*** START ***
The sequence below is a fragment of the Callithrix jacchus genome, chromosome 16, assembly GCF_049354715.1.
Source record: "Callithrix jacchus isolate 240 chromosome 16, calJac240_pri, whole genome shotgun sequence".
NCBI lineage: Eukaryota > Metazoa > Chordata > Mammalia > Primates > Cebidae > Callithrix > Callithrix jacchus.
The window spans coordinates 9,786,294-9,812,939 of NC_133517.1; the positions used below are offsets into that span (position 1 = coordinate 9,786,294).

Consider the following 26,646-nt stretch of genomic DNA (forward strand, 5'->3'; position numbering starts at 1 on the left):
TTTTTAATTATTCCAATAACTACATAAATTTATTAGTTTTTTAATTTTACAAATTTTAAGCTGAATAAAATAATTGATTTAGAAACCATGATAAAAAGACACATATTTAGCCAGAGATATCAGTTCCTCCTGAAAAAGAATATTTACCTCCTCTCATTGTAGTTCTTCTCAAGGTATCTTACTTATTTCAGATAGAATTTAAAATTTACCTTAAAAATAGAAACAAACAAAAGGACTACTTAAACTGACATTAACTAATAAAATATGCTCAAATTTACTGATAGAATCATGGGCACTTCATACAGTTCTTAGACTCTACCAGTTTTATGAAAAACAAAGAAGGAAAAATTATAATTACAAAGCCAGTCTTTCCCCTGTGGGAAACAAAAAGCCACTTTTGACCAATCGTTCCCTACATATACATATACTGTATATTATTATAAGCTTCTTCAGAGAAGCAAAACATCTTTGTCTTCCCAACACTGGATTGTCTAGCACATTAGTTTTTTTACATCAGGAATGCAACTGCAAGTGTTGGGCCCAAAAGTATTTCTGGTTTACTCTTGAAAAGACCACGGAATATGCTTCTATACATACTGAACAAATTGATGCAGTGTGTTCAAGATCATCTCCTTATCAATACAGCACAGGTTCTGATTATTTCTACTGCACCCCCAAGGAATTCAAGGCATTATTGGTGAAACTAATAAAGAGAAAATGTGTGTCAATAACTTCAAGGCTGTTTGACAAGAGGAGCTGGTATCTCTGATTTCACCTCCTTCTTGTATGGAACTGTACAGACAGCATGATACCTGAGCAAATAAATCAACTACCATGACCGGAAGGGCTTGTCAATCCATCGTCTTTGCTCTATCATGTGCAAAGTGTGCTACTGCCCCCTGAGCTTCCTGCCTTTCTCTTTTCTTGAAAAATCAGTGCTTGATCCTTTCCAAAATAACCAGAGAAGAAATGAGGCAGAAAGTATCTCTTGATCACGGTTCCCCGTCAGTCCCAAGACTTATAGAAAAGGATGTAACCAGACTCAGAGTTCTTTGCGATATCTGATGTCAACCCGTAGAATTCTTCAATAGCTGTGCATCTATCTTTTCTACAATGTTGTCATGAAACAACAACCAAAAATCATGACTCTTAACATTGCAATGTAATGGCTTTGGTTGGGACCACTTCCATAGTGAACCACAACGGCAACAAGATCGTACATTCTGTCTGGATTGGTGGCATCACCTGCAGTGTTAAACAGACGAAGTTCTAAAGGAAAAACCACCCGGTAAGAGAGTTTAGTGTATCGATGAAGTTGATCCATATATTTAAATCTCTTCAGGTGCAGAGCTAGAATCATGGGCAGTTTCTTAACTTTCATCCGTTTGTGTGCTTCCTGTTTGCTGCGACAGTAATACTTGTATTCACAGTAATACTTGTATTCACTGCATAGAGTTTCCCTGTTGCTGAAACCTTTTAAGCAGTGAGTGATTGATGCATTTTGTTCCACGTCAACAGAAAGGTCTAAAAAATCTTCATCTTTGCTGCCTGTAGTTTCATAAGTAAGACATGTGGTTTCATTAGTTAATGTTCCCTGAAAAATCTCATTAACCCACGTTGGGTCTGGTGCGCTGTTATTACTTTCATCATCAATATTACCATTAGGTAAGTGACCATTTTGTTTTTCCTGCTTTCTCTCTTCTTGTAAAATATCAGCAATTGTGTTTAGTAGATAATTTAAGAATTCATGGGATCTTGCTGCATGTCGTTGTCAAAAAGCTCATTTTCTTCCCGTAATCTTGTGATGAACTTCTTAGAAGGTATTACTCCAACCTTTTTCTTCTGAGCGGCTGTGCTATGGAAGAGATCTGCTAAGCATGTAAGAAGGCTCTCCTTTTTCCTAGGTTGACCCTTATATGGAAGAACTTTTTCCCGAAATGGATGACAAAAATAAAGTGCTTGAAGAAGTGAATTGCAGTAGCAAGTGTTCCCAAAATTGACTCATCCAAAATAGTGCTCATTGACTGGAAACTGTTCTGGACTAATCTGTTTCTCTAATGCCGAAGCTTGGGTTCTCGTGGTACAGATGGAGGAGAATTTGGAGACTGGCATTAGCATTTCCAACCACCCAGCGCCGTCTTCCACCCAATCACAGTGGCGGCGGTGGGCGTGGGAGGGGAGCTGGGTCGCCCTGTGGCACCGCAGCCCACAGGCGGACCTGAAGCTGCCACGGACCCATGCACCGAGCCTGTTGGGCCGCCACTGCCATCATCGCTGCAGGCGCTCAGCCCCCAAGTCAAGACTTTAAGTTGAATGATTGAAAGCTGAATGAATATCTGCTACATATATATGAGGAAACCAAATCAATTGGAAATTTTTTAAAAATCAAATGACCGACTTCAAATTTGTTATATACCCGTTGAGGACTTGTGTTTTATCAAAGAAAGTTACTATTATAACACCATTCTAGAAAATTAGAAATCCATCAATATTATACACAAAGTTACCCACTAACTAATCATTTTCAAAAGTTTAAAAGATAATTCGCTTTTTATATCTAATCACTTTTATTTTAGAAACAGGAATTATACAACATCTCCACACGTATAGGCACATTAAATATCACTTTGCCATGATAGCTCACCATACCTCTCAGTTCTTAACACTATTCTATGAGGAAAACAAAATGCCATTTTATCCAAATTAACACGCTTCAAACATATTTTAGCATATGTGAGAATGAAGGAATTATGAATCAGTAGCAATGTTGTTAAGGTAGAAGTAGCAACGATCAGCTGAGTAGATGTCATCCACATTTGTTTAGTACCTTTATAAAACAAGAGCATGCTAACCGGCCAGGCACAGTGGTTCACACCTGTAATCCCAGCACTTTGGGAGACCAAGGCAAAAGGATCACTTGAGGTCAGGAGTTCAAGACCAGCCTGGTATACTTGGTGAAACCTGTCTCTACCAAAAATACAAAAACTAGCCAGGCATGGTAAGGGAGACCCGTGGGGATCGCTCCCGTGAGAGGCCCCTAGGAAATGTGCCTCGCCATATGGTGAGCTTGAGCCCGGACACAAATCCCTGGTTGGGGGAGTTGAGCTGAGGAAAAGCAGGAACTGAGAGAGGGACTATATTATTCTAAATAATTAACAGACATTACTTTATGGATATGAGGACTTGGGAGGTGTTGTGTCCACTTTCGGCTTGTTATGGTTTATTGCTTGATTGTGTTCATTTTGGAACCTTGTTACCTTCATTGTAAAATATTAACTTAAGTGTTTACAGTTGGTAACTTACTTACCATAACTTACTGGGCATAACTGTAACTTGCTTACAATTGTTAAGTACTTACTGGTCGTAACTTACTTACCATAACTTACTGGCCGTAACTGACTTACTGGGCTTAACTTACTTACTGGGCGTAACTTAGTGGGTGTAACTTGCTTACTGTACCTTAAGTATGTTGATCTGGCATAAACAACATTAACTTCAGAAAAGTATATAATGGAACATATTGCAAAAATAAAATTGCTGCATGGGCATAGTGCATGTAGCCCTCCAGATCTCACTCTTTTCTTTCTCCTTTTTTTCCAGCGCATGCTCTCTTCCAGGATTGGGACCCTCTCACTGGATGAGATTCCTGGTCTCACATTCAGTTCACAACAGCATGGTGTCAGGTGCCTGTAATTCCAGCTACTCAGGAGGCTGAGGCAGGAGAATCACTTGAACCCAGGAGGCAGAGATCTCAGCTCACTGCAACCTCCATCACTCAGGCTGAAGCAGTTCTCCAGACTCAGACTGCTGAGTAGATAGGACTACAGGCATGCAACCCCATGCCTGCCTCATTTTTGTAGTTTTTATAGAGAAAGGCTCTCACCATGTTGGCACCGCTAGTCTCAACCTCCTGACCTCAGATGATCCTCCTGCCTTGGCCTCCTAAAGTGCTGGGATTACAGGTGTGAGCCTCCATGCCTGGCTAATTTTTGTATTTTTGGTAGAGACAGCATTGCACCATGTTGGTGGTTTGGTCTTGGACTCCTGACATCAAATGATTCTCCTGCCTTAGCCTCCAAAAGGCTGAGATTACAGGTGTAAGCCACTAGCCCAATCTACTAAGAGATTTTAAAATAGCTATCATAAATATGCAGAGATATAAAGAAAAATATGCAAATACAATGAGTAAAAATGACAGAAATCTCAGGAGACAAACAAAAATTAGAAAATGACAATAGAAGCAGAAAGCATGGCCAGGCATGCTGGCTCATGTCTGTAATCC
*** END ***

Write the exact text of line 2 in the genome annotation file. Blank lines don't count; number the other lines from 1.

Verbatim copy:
Source record: "Callithrix jacchus isolate 240 chromosome 16, calJac240_pri, whole genome shotgun sequence".